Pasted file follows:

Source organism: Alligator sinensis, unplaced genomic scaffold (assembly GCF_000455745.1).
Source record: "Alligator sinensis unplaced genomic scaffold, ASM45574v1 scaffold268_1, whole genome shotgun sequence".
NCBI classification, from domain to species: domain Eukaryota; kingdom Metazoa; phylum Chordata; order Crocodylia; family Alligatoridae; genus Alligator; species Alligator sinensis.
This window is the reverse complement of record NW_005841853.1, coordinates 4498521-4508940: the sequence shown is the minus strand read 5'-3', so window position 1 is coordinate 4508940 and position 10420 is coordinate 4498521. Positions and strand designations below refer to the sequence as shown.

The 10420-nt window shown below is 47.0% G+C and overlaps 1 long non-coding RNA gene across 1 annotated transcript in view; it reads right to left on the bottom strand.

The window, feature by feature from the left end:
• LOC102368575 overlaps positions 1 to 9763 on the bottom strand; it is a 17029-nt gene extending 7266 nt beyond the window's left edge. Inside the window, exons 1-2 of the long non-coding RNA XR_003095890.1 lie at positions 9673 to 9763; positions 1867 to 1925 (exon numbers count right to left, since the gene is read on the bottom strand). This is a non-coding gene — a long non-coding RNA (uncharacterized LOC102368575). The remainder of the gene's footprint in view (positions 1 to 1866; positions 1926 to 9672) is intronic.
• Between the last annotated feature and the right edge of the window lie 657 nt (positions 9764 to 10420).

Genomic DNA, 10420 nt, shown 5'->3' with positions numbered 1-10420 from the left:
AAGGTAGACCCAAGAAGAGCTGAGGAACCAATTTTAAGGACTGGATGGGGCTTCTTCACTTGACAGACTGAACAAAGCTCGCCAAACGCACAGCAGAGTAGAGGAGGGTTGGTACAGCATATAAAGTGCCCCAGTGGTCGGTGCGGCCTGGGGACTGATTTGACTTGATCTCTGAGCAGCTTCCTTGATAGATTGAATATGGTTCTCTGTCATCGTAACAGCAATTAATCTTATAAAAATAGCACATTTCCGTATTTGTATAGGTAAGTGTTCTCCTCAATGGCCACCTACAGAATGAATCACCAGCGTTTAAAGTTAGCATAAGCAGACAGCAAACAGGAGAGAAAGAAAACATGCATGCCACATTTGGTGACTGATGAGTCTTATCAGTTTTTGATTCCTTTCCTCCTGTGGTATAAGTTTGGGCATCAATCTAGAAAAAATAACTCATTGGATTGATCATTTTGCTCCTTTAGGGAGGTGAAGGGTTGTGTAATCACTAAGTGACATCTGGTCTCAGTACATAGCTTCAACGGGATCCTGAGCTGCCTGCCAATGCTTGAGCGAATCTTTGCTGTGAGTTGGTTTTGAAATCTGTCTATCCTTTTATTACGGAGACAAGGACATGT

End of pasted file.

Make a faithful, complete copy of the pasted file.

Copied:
Source organism: Alligator sinensis, unplaced genomic scaffold (assembly GCF_000455745.1).
Source record: "Alligator sinensis unplaced genomic scaffold, ASM45574v1 scaffold268_1, whole genome shotgun sequence".
NCBI classification, from domain to species: domain Eukaryota; kingdom Metazoa; phylum Chordata; order Crocodylia; family Alligatoridae; genus Alligator; species Alligator sinensis.
This window is the reverse complement of record NW_005841853.1, coordinates 4498521-4508940: the sequence shown is the minus strand read 5'-3', so window position 1 is coordinate 4508940 and position 10420 is coordinate 4498521. Positions and strand designations below refer to the sequence as shown.

The 10420-nt window shown below is 47.0% G+C and overlaps 1 long non-coding RNA gene across 1 annotated transcript in view; it reads right to left on the bottom strand.

The window, feature by feature from the left end:
• LOC102368575 overlaps positions 1 to 9763 on the bottom strand; it is a 17029-nt gene extending 7266 nt beyond the window's left edge. Inside the window, exons 1-2 of the long non-coding RNA XR_003095890.1 lie at positions 9673 to 9763; positions 1867 to 1925 (exon numbers count right to left, since the gene is read on the bottom strand). This is a non-coding gene — a long non-coding RNA (uncharacterized LOC102368575). The remainder of the gene's footprint in view (positions 1 to 1866; positions 1926 to 9672) is intronic.
• Between the last annotated feature and the right edge of the window lie 657 nt (positions 9764 to 10420).

Genomic DNA, 10420 nt, shown 5'->3' with positions numbered 1-10420 from the left:
AAGGTAGACCCAAGAAGAGCTGAGGAACCAATTTTAAGGACTGGATGGGGCTTCTTCACTTGACAGACTGAACAAAGCTCGCCAAACGCACAGCAGAGTAGAGGAGGGTTGGTACAGCATATAAAGTGCCCCAGTGGTCGGTGCGGCCTGGGGACTGATTTGACTTGATCTCTGAGCAGCTTCCTTGATAGATTGAATATGGTTCTCTGTCATCGTAACAGCAATTAATCTTATAAAAATAGCACATTTCCGTATTTGTATAGGTAAGTGTTCTCCTCAATGGCCACCTACAGAATGAATCACCAGCGTTTAAAGTTAGCATAAGCAGACAGCAAACAGGAGAGAAAGAAAACATGCATGCCACATTTGGTGACTGATGAGTCTTATCAGTTTTTGATTCCTTTCCTCCTGTGGTATAAGTTTGGGCATCAATCTAGAAAAAATAACTCATTGGATTGATCATTTTGCTCCTTTAGGGAGGTGAAGGGTTGTGTAATCACTAAGTGACATCTGGTCTCAGTACATAGCTTCAACGGGATCCTGAGCTGCCTGCCAATGCTTGAGCGAATCTTTGCTGTGAGTTGGTTTTGAAATCTGTCTATCCTTTTATTACGGAGACAAGGACATGT